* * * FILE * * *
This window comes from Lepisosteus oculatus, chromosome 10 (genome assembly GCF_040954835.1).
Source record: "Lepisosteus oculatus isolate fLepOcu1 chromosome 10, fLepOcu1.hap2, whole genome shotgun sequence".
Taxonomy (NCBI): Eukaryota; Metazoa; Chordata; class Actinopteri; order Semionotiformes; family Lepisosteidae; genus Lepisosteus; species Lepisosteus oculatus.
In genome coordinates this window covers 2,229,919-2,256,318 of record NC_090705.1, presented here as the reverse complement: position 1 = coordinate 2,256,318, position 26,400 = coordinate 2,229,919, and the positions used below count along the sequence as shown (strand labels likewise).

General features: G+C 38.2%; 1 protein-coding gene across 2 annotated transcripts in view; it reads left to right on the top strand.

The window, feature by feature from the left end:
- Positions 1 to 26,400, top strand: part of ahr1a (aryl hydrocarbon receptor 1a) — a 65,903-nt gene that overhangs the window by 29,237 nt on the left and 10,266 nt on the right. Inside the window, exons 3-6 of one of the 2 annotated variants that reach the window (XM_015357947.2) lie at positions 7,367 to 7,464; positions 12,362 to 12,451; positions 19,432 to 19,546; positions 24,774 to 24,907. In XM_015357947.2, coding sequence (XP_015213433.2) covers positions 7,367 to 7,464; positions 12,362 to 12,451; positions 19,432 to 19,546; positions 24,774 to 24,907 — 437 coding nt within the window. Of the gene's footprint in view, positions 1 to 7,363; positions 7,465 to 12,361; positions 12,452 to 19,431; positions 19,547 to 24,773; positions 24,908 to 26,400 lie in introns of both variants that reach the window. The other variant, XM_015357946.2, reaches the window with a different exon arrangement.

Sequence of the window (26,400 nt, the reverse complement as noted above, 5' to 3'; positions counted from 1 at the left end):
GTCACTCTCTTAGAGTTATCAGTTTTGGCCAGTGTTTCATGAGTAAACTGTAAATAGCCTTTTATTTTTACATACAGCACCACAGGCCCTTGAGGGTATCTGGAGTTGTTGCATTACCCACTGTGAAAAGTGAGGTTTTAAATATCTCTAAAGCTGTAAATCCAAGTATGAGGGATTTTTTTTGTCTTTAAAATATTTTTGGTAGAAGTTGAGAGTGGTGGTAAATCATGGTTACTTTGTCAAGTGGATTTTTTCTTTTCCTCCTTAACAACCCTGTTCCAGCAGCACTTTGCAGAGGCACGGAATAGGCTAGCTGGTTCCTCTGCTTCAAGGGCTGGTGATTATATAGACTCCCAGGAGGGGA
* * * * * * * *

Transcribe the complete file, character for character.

This window comes from Lepisosteus oculatus, chromosome 10 (genome assembly GCF_040954835.1).
Source record: "Lepisosteus oculatus isolate fLepOcu1 chromosome 10, fLepOcu1.hap2, whole genome shotgun sequence".
Taxonomy (NCBI): Eukaryota; Metazoa; Chordata; class Actinopteri; order Semionotiformes; family Lepisosteidae; genus Lepisosteus; species Lepisosteus oculatus.
In genome coordinates this window covers 2,229,919-2,256,318 of record NC_090705.1, presented here as the reverse complement: position 1 = coordinate 2,256,318, position 26,400 = coordinate 2,229,919, and the positions used below count along the sequence as shown (strand labels likewise).

General features: G+C 38.2%; 1 protein-coding gene across 2 annotated transcripts in view; it reads left to right on the top strand.

The window, feature by feature from the left end:
- Positions 1 to 26,400, top strand: part of ahr1a (aryl hydrocarbon receptor 1a) — a 65,903-nt gene that overhangs the window by 29,237 nt on the left and 10,266 nt on the right. Inside the window, exons 3-6 of one of the 2 annotated variants that reach the window (XM_015357947.2) lie at positions 7,367 to 7,464; positions 12,362 to 12,451; positions 19,432 to 19,546; positions 24,774 to 24,907. In XM_015357947.2, coding sequence (XP_015213433.2) covers positions 7,367 to 7,464; positions 12,362 to 12,451; positions 19,432 to 19,546; positions 24,774 to 24,907 — 437 coding nt within the window. Of the gene's footprint in view, positions 1 to 7,363; positions 7,465 to 12,361; positions 12,452 to 19,431; positions 19,547 to 24,773; positions 24,908 to 26,400 lie in introns of both variants that reach the window. The other variant, XM_015357946.2, reaches the window with a different exon arrangement.

Sequence of the window (26,400 nt, the reverse complement as noted above, 5' to 3'; positions counted from 1 at the left end):
GTCACTCTCTTAGAGTTATCAGTTTTGGCCAGTGTTTCATGAGTAAACTGTAAATAGCCTTTTATTTTTACATACAGCACCACAGGCCCTTGAGGGTATCTGGAGTTGTTGCATTACCCACTGTGAAAAGTGAGGTTTTAAATATCTCTAAAGCTGTAAATCCAAGTATGAGGGATTTTTTTTGTCTTTAAAATATTTTTGGTAGAAGTTGAGAGTGGTGGTAAATCATGGTTACTTTGTCAAGTGGATTTTTTCTTTTCCTCCTTAACAACCCTGTTCCAGCAGCACTTTGCAGAGGCACGGAATAGGCTAGCTGGTTCCTCTGCTTCAAGGGCTGGTGATTATATAGACTCCCAGGAGGGGA